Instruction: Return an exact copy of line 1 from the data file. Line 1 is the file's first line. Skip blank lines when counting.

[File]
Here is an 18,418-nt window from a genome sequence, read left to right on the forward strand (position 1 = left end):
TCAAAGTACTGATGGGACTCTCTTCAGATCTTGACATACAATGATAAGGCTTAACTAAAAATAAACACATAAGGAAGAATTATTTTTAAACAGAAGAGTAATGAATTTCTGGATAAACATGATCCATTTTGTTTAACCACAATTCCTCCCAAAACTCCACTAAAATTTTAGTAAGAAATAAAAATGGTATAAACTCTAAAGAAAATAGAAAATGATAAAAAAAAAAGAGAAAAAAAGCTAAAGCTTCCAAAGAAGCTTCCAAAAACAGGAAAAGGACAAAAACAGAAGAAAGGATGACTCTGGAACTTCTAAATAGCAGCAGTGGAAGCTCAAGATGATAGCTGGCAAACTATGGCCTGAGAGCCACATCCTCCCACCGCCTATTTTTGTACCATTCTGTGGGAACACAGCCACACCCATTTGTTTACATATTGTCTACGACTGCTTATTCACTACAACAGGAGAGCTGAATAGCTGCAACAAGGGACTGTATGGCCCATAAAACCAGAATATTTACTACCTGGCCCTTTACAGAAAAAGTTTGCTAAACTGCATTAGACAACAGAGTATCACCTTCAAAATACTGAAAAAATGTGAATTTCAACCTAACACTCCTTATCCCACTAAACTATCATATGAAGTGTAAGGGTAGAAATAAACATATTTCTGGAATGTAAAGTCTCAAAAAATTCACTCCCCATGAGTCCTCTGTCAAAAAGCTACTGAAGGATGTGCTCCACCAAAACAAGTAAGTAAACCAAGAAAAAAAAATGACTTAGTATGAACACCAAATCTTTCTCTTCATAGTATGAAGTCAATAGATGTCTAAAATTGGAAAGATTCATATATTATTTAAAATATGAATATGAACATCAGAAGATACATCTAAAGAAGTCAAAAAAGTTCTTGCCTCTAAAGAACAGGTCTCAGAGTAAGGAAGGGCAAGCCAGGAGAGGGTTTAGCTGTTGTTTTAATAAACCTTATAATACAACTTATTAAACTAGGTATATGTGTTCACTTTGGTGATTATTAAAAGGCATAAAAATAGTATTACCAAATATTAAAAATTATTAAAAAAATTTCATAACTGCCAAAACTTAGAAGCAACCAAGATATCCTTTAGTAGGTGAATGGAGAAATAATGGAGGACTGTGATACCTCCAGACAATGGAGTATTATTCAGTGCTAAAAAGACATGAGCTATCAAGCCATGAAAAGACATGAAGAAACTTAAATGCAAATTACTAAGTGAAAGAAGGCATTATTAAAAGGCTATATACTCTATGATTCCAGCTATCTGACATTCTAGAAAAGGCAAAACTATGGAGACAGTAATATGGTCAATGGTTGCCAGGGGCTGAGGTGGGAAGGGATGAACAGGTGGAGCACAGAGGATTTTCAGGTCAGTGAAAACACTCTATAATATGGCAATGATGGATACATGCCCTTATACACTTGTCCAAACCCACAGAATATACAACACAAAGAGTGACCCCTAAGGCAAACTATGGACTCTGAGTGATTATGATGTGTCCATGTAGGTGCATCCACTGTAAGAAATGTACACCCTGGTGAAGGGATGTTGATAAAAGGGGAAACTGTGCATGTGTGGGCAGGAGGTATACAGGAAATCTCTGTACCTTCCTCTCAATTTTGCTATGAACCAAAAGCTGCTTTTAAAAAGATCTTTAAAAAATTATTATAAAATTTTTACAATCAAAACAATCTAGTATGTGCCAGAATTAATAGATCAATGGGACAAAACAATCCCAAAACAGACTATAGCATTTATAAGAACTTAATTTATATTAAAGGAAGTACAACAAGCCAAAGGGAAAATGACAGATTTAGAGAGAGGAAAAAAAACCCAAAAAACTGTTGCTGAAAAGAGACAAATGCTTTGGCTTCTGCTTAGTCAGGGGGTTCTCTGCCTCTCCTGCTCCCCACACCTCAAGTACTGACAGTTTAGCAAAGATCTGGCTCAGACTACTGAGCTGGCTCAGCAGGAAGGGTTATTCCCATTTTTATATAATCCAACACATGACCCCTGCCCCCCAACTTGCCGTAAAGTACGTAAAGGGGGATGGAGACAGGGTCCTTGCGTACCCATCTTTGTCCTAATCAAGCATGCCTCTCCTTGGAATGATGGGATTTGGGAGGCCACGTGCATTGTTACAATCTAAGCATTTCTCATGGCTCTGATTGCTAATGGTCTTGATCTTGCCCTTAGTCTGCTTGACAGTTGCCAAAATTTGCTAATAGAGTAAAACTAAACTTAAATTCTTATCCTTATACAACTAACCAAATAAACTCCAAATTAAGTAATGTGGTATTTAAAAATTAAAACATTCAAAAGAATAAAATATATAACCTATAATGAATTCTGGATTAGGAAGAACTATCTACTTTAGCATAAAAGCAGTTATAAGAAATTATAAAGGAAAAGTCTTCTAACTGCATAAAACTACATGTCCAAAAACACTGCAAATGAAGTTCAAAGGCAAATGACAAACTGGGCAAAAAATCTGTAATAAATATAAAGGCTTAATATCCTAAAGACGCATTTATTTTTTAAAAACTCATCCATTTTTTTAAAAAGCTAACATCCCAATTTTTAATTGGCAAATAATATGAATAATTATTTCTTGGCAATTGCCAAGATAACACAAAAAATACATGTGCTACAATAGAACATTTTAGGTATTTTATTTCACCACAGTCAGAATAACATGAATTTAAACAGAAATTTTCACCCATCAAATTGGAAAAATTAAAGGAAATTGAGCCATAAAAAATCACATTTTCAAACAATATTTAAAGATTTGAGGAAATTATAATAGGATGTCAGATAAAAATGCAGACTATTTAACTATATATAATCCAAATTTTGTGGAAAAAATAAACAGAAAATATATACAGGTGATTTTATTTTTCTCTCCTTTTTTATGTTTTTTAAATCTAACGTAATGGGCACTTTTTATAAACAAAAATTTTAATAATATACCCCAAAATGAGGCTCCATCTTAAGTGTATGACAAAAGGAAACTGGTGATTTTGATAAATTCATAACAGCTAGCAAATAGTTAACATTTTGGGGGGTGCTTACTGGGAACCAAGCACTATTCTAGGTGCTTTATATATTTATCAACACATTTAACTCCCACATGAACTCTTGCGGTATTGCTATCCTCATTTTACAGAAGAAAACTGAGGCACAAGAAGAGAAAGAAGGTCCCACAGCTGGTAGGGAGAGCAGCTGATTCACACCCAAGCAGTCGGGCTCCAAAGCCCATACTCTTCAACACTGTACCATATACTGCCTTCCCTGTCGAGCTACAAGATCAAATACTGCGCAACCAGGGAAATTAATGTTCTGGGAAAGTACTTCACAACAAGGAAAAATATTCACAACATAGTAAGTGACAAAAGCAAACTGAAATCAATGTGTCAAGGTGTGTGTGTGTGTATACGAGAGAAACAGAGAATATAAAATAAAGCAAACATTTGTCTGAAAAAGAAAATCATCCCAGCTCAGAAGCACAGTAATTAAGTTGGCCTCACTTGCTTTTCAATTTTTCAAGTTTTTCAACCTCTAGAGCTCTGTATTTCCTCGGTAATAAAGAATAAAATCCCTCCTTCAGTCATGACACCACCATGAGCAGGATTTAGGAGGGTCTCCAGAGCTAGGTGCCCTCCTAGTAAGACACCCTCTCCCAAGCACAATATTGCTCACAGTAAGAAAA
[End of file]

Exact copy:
Here is an 18,418-nt window from a genome sequence, read left to right on the forward strand (position 1 = left end):